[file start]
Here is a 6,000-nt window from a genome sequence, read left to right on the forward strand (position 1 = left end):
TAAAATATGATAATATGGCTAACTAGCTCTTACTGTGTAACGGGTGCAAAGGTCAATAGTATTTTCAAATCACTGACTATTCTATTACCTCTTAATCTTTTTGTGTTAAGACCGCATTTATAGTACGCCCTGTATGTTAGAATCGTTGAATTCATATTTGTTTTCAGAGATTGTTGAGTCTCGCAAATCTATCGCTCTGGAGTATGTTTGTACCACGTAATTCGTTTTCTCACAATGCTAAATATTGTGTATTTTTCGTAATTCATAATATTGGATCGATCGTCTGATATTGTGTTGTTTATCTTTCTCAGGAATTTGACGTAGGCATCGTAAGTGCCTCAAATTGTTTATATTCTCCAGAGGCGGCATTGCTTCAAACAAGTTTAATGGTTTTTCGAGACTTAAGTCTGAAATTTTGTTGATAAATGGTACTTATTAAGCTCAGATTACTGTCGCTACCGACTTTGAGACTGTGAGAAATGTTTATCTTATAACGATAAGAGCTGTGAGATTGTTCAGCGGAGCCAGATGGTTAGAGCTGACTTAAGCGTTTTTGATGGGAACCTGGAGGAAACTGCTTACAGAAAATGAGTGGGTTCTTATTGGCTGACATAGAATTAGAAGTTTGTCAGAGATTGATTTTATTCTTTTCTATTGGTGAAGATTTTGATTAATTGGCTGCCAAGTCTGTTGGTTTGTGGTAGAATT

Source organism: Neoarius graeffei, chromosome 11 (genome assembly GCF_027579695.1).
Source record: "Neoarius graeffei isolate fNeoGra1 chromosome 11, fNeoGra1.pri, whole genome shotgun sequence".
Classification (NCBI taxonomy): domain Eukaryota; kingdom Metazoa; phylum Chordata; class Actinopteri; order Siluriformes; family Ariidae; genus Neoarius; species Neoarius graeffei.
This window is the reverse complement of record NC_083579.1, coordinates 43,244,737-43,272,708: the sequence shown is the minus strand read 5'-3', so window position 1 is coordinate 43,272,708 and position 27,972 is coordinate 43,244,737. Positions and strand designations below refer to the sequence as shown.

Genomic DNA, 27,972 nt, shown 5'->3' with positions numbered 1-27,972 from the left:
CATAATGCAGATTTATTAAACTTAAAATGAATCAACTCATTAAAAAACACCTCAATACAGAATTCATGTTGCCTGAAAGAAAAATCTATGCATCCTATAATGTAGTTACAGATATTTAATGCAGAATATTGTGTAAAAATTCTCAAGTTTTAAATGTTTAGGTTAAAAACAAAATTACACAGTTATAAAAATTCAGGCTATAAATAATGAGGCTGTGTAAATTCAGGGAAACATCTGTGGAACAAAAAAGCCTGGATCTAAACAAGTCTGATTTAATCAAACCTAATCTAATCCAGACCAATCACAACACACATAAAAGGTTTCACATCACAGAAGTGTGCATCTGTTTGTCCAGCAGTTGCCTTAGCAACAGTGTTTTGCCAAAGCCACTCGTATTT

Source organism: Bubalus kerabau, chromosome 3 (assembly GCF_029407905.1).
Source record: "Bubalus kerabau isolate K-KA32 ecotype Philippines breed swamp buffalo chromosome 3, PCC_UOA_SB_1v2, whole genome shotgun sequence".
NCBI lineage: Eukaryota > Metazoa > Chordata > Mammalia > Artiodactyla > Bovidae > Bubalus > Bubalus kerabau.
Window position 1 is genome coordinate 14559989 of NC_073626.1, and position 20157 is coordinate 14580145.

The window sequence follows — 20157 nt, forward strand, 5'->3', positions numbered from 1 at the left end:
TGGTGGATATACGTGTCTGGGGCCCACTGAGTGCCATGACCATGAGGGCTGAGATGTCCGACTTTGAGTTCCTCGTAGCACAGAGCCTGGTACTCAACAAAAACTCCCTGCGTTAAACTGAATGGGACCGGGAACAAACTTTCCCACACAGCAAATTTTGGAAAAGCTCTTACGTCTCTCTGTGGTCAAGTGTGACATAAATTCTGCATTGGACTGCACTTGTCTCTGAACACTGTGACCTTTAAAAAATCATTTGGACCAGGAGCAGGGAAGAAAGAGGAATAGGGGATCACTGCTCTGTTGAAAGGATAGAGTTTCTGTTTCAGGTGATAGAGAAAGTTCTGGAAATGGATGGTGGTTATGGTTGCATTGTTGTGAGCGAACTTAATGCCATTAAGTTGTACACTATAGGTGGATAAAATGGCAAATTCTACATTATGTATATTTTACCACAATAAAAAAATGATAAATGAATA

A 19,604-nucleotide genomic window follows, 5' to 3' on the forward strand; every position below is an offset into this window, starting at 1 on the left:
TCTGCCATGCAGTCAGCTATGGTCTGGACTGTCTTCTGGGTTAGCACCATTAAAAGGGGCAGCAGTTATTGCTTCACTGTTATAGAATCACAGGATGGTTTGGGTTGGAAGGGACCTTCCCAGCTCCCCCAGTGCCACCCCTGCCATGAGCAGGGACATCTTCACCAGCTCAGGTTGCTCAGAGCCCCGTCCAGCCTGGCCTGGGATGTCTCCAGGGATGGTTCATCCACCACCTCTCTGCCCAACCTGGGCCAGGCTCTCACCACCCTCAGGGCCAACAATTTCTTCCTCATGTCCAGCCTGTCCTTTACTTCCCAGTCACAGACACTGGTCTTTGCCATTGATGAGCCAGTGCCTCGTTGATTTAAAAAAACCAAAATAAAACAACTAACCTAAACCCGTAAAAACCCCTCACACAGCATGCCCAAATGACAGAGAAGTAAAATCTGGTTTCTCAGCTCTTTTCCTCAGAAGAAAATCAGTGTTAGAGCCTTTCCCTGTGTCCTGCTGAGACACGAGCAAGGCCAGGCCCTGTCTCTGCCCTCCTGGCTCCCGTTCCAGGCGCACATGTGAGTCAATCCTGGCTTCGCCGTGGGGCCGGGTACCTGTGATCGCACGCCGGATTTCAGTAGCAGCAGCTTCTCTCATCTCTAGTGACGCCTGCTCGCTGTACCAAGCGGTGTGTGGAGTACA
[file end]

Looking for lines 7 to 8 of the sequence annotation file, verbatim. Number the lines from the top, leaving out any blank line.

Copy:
Genomic DNA, 27,972 nt, shown 5'->3' with positions numbered 1-27,972 from the left:
CATAATGCAGATTTATTAAACTTAAAATGAATCAACTCATTAAAAAACACCTCAATACAGAATTCATGTTGCCTGAAAGAAAAATCTATGCATCCTATAATGTAGTTACAGATATTTAATGCAGAATATTGTGTAAAAATTCTCAAGTTTTAAATGTTTAGGTTAAAAACAAAATTACACAGTTATAAAAATTCAGGCTATAAATAATGAGGCTGTGTAAATTCAGGGAAACATCTGTGGAACAAAAAAGCCTGGATCTAAACAAGTCTGATTTAATCAAACCTAATCTAATCCAGACCAATCACAACACACATAAAAGGTTTCACATCACAGAAGTGTGCATCTGTTTGTCCAGCAGTTGCCTTAGCAACAGTGTTTTGCCAAAGCCACTCGTATTT